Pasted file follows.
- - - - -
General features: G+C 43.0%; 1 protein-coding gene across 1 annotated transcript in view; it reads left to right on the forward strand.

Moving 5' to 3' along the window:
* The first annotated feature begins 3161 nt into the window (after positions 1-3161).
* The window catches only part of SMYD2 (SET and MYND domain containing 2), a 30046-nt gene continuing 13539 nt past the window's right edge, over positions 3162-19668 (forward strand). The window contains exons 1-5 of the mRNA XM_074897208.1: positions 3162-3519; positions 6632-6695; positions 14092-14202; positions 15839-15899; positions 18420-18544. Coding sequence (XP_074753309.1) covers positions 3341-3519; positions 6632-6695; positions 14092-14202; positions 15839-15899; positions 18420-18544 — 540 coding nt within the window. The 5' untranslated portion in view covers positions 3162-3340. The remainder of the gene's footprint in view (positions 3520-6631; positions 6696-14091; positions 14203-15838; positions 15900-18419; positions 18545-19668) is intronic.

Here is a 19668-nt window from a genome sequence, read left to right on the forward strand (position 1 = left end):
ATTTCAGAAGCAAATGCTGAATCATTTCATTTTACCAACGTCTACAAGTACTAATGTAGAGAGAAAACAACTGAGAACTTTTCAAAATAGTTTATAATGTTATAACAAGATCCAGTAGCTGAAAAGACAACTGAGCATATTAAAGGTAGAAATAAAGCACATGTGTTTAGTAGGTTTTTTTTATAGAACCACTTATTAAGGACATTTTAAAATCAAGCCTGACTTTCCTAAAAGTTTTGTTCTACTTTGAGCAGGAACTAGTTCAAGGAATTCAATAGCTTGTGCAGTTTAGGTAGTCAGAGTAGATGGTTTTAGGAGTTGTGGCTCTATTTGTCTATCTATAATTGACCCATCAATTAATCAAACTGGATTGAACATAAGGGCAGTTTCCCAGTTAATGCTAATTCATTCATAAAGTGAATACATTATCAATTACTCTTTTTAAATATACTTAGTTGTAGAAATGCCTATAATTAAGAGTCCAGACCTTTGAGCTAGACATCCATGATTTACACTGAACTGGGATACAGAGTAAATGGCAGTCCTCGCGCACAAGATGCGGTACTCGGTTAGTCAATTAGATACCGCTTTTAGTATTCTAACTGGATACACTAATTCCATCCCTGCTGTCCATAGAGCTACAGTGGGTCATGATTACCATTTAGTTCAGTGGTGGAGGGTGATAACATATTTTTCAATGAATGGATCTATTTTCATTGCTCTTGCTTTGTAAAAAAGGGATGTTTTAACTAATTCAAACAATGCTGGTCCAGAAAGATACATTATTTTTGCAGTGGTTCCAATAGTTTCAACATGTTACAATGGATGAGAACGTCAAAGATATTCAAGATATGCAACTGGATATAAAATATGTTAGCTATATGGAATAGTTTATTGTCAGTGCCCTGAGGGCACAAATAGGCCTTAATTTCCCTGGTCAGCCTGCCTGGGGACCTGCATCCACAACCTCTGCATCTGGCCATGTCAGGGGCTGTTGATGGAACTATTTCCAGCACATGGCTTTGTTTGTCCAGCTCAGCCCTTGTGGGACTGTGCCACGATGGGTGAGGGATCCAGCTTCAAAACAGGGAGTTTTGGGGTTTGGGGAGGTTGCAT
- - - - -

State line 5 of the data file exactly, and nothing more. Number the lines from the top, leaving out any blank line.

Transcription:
Here is a 19668-nt window from a genome sequence, read left to right on the forward strand (position 1 = left end):